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New sanctions slapped on supporters of Iran's Guard Corps

By Waleed Abu al-Khair in Cairo

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A picture taken on March 12, 2017, shows an Iranian speedboat patrolling as a tanker prepares to dock at an oil facility in the Persian Gulf. Iran's Islamic Revolutionary Guard Corps has used these fast attack boats to disrupt the free flow of commerce and international security. [Atta Kenare/AFP]

New sanctions imposed on individuals, entities and networks that support Iran's Islamic Revolutionary Guard Corps (IRGC) are necessary to curb the regime's malign activities in the Middle East and beyond, experts told Al-Mashareq.

Sixteen entities and individuals were sanctioned on July 18th for supporting illicit Iranian actors or transnational criminal activity.

The US Department of the Treasury designations include seven entities and five individuals for engaging in activities in support of Iran’s military or the IRGC, an Iran-based transnational criminal organisation and three associated persons.

The three networks designated supported Iran’s military procurement or the IRGC through the development of unmanned aerial vehicles and military equipment, the production and maintenance of fast attack boats, or the procurement of electronic components for entities that support Iran’s military.

The transnational criminal organisation designated, along with two Iranian businessmen and an associated entity, orchestrated the theft of software programmes which were sold to the government of Iran.

The US State Department also designated two Iranian organisations involved in Iran’s ballistic missile programme.

Sanctions were 'imperative'

The sanctions imposed on those involved in the production of ballistic missiles for the IRGC were imperative, said Al-Sharq Centre for Regional and Strategic Studies researcher Fathi al-Sayed, who specialises in Iranian affairs.

"This step is due to the grave harm that is expected to result from the military manufacturing operations that enable Iran to increase its proliferation in the region," he told Al-Mashareq.

The conflicts in Syria and Iraq have revealed that IRGC affiliates in those countries -- Hizbullah and the Popular Mobilisation Forces (PMF) -- possess technologically advanced weapons produced by Iran, al-Sayed said.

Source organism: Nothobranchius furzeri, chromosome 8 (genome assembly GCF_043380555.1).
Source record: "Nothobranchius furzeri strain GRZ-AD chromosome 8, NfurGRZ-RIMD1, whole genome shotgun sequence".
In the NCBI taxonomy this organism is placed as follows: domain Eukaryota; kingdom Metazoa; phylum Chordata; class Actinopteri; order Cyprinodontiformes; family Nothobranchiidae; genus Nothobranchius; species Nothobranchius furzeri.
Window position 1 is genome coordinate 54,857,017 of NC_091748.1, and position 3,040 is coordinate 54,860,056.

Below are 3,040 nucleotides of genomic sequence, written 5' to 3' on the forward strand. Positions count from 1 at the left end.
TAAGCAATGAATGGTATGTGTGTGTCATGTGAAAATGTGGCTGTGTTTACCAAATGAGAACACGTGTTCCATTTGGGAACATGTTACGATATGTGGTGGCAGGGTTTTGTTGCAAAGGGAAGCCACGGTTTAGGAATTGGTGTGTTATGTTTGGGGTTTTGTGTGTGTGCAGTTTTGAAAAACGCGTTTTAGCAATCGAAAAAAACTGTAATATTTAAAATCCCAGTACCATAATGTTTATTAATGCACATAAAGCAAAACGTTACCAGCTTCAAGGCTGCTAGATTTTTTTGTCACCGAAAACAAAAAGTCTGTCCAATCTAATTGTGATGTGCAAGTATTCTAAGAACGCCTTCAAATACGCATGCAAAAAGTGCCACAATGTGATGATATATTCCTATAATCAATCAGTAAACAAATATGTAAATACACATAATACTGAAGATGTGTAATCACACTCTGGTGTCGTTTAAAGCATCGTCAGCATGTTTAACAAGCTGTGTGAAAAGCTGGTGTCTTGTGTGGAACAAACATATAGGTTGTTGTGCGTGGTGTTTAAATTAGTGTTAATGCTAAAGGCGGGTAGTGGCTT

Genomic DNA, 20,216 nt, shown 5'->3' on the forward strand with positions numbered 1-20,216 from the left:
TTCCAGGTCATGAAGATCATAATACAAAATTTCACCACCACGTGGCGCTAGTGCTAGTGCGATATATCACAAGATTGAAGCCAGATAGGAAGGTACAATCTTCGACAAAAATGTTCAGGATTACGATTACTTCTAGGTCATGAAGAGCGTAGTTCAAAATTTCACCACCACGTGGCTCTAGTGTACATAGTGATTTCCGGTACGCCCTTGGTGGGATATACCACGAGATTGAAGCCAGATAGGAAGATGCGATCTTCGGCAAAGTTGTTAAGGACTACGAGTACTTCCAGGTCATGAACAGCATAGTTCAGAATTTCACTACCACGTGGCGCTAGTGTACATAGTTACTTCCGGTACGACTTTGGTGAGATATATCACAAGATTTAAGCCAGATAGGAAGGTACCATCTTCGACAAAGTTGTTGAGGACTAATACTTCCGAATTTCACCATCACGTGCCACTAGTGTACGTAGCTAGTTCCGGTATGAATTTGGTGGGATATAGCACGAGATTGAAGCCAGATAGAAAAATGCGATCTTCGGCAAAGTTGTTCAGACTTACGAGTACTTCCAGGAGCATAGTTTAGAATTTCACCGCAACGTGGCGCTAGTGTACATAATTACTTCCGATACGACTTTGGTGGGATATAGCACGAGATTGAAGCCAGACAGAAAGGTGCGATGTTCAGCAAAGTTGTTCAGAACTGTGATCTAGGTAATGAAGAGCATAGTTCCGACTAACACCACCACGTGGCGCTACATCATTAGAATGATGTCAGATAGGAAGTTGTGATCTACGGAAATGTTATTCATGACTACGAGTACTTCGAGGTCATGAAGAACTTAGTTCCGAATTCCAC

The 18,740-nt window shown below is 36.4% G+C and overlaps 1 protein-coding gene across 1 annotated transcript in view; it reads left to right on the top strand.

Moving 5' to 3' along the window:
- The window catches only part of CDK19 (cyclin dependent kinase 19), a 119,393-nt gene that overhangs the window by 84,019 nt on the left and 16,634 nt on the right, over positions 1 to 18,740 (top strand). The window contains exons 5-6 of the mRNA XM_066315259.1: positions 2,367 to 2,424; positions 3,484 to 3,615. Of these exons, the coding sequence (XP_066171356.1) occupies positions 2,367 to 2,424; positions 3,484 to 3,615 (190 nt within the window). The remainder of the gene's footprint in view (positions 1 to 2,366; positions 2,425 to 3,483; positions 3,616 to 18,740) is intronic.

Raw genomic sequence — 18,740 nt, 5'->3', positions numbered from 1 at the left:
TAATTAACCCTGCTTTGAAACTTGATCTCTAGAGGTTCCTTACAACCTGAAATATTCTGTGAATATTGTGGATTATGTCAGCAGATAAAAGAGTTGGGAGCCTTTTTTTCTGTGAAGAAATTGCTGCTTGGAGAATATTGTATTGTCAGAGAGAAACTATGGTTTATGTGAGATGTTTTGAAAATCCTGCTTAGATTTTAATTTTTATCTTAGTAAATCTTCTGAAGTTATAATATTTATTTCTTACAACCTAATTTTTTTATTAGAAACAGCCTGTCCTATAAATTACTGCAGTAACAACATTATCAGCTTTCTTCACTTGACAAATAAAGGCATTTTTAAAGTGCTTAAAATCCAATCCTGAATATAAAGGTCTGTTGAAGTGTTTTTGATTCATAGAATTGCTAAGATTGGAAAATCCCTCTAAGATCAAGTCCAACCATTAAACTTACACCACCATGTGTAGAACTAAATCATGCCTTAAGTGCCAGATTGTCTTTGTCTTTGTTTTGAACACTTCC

"These include machine guns equipped with the latest surveillance systems and instant firing mechanisms, as well as drones," he said.

This poses a serious threat to the security of the region and prolongs the turmoil that serves to tighten the IRCG’s grip, he added.

Al-Sayed said the IRGC's development of military speedboats threatens the security of maritime navigation in the Gulf and the Strait of Hormuz -- a vital route for global commerce in the region.

Illicit weapons development

Two companies, Rayan Roshd and Qeshm Madkandaloo, have been sanctioned for their role in producing materials in support of illicit IRGC weapons development procedures, according to the Treasury.

The two entities are key supporters of IRGC efforts to develop weaponry, said Helwan University communications professor Mahmoud Shaheen, who also serves as technical adviser to an Egyptian telecommunications company.

Both companies include substantial research and development centres, he told Al-Mashareq.

In light of the proliferation of website unblocking programmes in Iran, Rayan Roshd "has become the primary company the Iranian regime uses to tighten its grip on the telecommunications sector", he said.

Rayan Roshd has developed applications that identify individuals who access regime-blocked social networking sites or attempt to unblock websites or connect to online addresses outside Iran via encryption, Shaheen said.

The company developed a tracking method which Iranian online security teams use to report those who use website unblocking apps, he added.

"As news spread of youth getting caught through the use of this technology, the number of Facebook, Twitter and recently Telegram users declined sharply," he said, noting that the regime has blocked Facebook and Twitter and has been monitoring Telegram.

Freedom of expression in Iran has declined because of this monitoring technology, Shaheen said.

Abetting weapons production

Most Iranian technology companies are involved in the manufacture of weapons in one way or another, military expert and retired Egyptian army officer Maj. Gen. Talat Moussa told Al-Mashareq.

IRGC manufacturing companies are actively involved in the production of speedboats and remote-controlled aircraft, he said, in addition to advanced machine guns equipped with electro-optical sensors.

The imposition of sanctions on Qeshm Madkandaloo did not come as a surprise as the company is involved in both the manufacture of weapons for the IRGC and in the import of parts needed for this process, he said.

The research and development unit of the company's airline division is the primary producer of remote-controlled aircraft technology, he said, developing planes capable of transmitting high-resolution video and photographs.

Qeshm Madkandaloo also was able to reduce the weight of the remote-controlled aircraft and make its propulsion engine powerful enough to enable it to carry explosives and remotely-guided missiles, Moussa said.

"The Iranian regime's production of ballistic missiles is abetted with the support of this company and Rayan Roshd," he said, adding that the two companies have worked together to transport main parts from abroad.

This also applies to speedboats, he said, which are now able to traverse long distances in a short amount of time, he said.

The IRGC has used these fast attack boats to disrupt the free flow of commerce and international security.

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